A family-business leader shares the importance of developing a customer-centric culture.

Bulbrite, my family business, was started 50 years ago by my father. It is hard to imagine what it must have been like to immigrate to this country, empty handed, not proficient in the language, and not understanding American culture. Nevertheless, my father, Andrew, had a dream to create something that would be more than a way to make a living and support his family. He started with what he knew — lighting — and began Bulbrite by calling on lighting stores on the Bowery, with bagels and bulbs in hand. Little did I know that the founding principle, the secret to his and our company’s success, started with the letter “A” (not so coincidentally, so does his name).

I started at Bulbrite in 2001 with nearly a decade of experience, which included working at one of the Big 6 accounting firms while getting my M.B.A. at night. Perhaps it was my bravado that led me to think I would start at least at a mid-management position. The first day of work, my father handed me a little white handbook on lighting, pointed to the cubicle in the middle of the office, and told me to answer the phones. Mind you, I knew nothing about the products or the customers. When I challenged my father on why I had to start in customer service, he barely acknowledged me and simply said, “You will see.”

Cut to a few weeks ago when I had the privilege of watching my father be interviewed for a major publication, where he shared his story of starting the company and what led to his success. It was a full-circle moment when I heard him say, “It’s all about the relationships you build, especially with your customers.” As the saying goes, I had a light bulb moment.

Over the last decade, I have been leading the organization, driving for growth — of people and profits. I have always talked about how important our customers are and how they should be at the center of all decisions we make. This has been challenging to keep top of mind, especially as we scale the business and new team members join. Staying connected with our customers was particularly challenging over the last year given the inability to travel due to the global pandemic. Knowing this, my leadership team and I set our No. 1 priority for 2021 as building a customer-centric culture. At the core of this focus is our company behavior that intentionally starts with the letter “A.”


Look at things from the customers’ perspective, strive to understand their challenges, opportunities and frustrations. Anticipate customers’ needs and find solutions that exceed their expectations and align with company and business objectives.

To make our No. 1 priority actionable, our entire team, regardless of what department they belong to, makes calls to customers every week. The goal of making the calls is to learn more about our customers, gain insights and develop relationships. This learning is critical to our ability to truly understand the customer’s perspective and make daily decisions that put the customer first.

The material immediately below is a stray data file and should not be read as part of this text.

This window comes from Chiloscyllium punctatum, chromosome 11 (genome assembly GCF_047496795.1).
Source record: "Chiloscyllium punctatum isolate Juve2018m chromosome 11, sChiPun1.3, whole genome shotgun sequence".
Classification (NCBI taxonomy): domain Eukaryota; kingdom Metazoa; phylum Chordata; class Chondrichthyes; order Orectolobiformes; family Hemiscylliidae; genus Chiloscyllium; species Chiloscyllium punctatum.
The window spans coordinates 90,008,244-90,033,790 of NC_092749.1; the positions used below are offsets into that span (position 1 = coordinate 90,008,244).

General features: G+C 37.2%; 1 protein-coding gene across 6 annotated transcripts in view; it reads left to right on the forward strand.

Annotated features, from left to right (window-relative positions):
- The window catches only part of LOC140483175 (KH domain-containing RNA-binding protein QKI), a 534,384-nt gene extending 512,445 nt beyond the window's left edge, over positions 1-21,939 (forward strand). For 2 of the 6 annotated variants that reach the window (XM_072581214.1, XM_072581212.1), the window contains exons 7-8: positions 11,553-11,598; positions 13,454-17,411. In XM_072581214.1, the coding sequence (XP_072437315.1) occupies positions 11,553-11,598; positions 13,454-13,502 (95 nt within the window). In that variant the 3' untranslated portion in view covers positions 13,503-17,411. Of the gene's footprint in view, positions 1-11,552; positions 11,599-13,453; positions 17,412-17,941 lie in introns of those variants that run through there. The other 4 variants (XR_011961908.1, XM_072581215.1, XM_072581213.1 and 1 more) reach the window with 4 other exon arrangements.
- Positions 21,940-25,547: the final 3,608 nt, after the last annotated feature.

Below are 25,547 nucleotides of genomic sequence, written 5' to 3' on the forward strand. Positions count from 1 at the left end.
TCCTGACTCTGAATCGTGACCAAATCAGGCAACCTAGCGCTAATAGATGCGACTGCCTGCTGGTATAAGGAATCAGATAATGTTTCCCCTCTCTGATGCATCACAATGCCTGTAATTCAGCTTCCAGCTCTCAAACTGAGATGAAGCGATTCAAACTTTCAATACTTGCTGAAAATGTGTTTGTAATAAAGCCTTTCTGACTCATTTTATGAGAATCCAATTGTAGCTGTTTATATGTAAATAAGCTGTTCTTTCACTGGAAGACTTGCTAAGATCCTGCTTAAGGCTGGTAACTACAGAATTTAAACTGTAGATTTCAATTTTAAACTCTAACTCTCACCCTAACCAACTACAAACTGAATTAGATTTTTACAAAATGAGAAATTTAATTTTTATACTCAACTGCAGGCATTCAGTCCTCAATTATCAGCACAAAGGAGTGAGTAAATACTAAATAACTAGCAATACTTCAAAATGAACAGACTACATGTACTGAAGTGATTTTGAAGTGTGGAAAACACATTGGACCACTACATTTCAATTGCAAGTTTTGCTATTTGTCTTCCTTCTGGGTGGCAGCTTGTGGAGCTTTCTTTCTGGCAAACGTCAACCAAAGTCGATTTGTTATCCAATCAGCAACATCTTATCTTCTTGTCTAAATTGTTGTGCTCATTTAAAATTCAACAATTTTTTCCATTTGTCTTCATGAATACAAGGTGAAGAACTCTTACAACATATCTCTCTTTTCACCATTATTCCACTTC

This is easier said than done. Just the other week, I was dealing with a major supply-chain issue that is creating backorders for key items. The solution that was presented to me was to air ship an obscene amount of product to keep the flow of product moving. When thinking about the impact to our bottom line, it was an easy decision to make: air ship the least amount possible to not get customer complaints. However, if I looked in the mirror and practiced what I preached about advocating for the customer, the right decision became clear. I had to air ship the full amount and not view the cost as an expense, but rather an investment in customer retention.
Why is this important, and what is the leadership lesson? First and foremost, as leaders, we must always challenge ourselves and our teams. I am a firm believer that either you grow or you die — both as individuals and as an organization. In this case, it took a global pandemic for me and my leadership team to realize that our No. 1 priority for this year is to return to the fundamental principle that the company was founded on, focusing relentlessly on the customer.

Second, it is our responsibility as leaders to engage our teams and create opportunities to practice, practice, practice. Talking about an initiative is one thing; doing the work is another. We are doing this through the company-wide customer calls, and the process is uncovering a lot of areas of opportunity — both in training our team and in creating process efficiencies.

Finally, I am constantly reminded that as the head of the company, I must always lead by example. It has been a long time since my daily job was to pick up the phone and talk to customers. It would be so easy for me to forget to advocate for them, especially as I make decisions based on information presented by my team in Excel documents and PowerPoint presentations. While these are important tools that help me see the issue and/or opportunity at hand, I must remind myself that behind the numbers is a customer — a person who has their own set of challenges, opportunities and frustrations. A customer that I talked to everyday during my first few months on the job. A customer that my father met door-to-door on the streets of New York City five decades ago. A customer that I must “Always Advocate” for. I guess my father was right; the alphabet (and his name) starts with the most important letter, “A.”

Cathy Choi M.B.A.
President at Bulbrite

is President of Bulbrite, a family-owned business whose vision is to empower people to “turn life on.” Choi is on a never-ending journey of learning, especially when it comes to leadership. She has served as an Advisory Council Member for the Stillman Business School Leadership Program since 2016 and is proud to be contributing to this issue.